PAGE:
News briefs: Asheville stands against racism, youths build Habitat home

STUDENT PROJECT: Students from four local schools gathered on April 3 for the dedication of the Habitat home in Arden they helped raise funds for and build. Photo courtesy of Asheville Area Habitat for Humanity

City raises fees, moves closer to 2019-20 budget

As Asheville City Council continues deliberations on its budget for fiscal year 2019-20, which begins July 1, Council members passed increases to some city fees on April 9.

Changes to water and stormwater fees (which are billed together on a combined utility statement) will become effective Sept. 1. According to a city press release, “The impact per household is estimated to be 70 cents a month — or $8.40 for the year.” Irrigation, commercial and manufacturing water and stormwater rates rose as well.

Other changes will go into effect July 1 and include adjustments to rental charges for city facilities and fees related to permits and development.

The proposed 2019-20 budget will be published online by Friday, May 10, the city said. A budget public hearing will be held Tuesday, May 28, at City Council’s regular meeting. Finally, Council will vote on the budget Tuesday, June 11, at its regular meeting.

Asheville 14th-best city for LGBTQ retirees released its third annual list of top American cities for gay-friendly retirement, ranking Asheville No. 14 for its number of same-sex couples and lesbian officials. New Orleans topped the list.

“Although there is still room for some progress when it comes to advocacy and protections for the LGBTQ community in North Carolina,” the report advised, Asheville’s abundance of both breweries and seniors earned it major lifestyle points.

“Buncombe County, where Asheville is located, elected its first openly lesbian county commissioner, Jasmine Beach-Ferrara, in 2016, and in 2015, lesbian Tammy Hooper became the first female Asheville police chief. O. Henry’s, one of the oldest gay bars in the country, was established in 1976 in Asheville,” the report said. Hooper resigned her post in January; the city is currently seeking its next police chief.

YWCA takes stand against racism

In partnership with YWCA Associations nationwide, YWCA Asheville again observes the annual Stand Against Racism event, which builds community among those working for racial justice and encourages awareness of the negative impact of institutional and structural racism. This year’s event places a special focus on immigration and racism and ways in which the two intersect.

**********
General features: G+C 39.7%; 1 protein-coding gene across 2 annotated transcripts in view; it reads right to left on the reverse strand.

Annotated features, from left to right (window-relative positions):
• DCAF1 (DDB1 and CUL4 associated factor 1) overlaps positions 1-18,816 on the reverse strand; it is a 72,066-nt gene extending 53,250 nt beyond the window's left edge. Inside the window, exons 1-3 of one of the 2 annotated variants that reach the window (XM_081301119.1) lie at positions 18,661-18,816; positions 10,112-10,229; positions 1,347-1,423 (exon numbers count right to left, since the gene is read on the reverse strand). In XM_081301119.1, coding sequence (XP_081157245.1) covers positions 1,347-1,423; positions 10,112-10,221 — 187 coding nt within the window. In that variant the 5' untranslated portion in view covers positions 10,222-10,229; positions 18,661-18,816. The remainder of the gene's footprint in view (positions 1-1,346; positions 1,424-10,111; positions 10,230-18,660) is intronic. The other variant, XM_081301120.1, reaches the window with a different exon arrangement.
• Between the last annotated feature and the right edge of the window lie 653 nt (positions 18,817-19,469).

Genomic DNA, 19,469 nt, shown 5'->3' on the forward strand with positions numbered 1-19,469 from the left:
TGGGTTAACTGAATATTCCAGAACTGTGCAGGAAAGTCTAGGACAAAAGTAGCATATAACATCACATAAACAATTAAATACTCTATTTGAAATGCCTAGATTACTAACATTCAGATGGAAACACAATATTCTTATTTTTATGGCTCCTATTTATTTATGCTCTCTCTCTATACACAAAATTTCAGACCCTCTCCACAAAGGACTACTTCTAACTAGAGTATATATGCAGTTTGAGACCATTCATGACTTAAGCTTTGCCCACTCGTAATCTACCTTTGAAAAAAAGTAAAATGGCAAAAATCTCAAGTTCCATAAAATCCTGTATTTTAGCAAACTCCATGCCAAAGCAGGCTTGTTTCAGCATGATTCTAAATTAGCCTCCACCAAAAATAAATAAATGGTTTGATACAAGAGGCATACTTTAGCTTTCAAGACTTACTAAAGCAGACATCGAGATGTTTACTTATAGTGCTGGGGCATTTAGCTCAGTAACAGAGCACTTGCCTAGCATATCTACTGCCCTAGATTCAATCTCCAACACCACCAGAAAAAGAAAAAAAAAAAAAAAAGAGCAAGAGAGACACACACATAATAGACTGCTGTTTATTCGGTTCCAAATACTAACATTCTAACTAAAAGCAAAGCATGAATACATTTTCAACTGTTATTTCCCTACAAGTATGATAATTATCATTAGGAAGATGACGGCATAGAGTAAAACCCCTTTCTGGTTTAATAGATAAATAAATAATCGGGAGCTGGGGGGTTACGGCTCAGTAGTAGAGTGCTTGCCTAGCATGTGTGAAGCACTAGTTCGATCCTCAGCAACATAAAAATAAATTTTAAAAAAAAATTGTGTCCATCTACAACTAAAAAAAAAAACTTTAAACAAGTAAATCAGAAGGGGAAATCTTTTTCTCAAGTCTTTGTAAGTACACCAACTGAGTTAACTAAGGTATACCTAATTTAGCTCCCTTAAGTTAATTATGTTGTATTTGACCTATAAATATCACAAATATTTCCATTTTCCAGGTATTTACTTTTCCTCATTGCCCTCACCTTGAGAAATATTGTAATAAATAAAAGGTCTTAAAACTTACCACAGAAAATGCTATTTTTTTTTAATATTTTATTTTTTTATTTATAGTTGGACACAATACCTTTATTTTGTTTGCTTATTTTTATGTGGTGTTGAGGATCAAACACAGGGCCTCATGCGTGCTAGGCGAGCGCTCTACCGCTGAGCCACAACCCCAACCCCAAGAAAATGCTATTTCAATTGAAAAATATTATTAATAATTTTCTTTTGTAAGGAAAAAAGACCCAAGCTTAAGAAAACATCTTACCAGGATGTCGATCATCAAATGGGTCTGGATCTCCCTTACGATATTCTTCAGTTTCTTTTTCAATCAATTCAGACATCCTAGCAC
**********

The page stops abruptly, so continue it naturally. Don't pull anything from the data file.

A few of the events planned for Asheville include:

  • Talking to young kids about race, hosted by Rainbow Community School and the Buncombe Partnership for Children, 6:30-8:30 p.m. Tuesday, April 23, 60 State St. Child care provided. Register at
  • West Side Walk for Peace, hosted by Asheville Primary, Vance Elementary, Hall Fletcher Elementary and Rainbow Community schools and others, 10-10:30 a.m., Friday, April 26, 441 Haywood Road.
  • Film screening and panel discussion of Immigrant Prisons, 4-6 p.m. Sunday, April 28, Grail Moviehouse, 45 S. French Broad Ave.

To register your own event or look up a participating site, visit For more information on Asheville’s Stand, contact Gerry Leonard at

Students build Habitat home

Future homeowner Kerri Collosso can thank a group of students from Asheville Christian Academy, Christ School, Carolina Day School and the Franklin School of Innovation for raising $55,000 in funding and volunteering to build her new home.

Collosso’s two-bedroom, 884-square-foot house completes the Asheville Area Habitat for Humanity community on Jon Kraus Way in Arden, which has been under construction since 2017.

According to a press release from Asheville Habitat, “Even before the house began construction last year, students were already fundraising and learning about affordable housing through workshops with Asheville Habitat staff. Students raised money at school sporting events and came up with fundraising initiatives of their own. At Franklin School of Innovation, some teachers have integrated housing issues into their curriculum, particularly focusing on gentrification in Asheville and the resulting barriers to homeownership that many people face.”


Thanks for reading through to the end…

We share your inclination to get the whole story. For the past 25 years, Xpress has been committed to in-depth, balanced reporting about the greater Asheville area. We want everyone to have access to our stories. That’s a big part of why we've never charged for the paper or put up a paywall.

We’re pretty sure that you know journalism faces big challenges these days. Advertising no longer pays the whole cost. Media outlets around the country are asking their readers to chip in. Xpress needs help, too. We hope you’ll consider signing up to be a member of Xpress. For as little as $5 a month — the cost of a craft beer or kombucha — you can help keep local journalism strong. It only takes a moment.

Before you comment

The comments section is here to provide a platform for civil dialogue on the issues we face together as a local community. Xpress is committed to offering this platform for all voices, but when the tone of the discussion gets nasty or strays off topic, we believe many people choose not to participate. Xpress editors are determined to moderate comments to ensure a constructive interchange is maintained. All comments judged not to be in keeping with the spirit of civil discourse will be removed and repeat violators will be banned. See here for our terms of service. Thank you for being part of this effort to promote respectful discussion.

Leave a Reply

To leave a reply you may Login with your Mountain Xpress account, connect socially or enter your name and e-mail. Your e-mail address will not be published. All fields are required.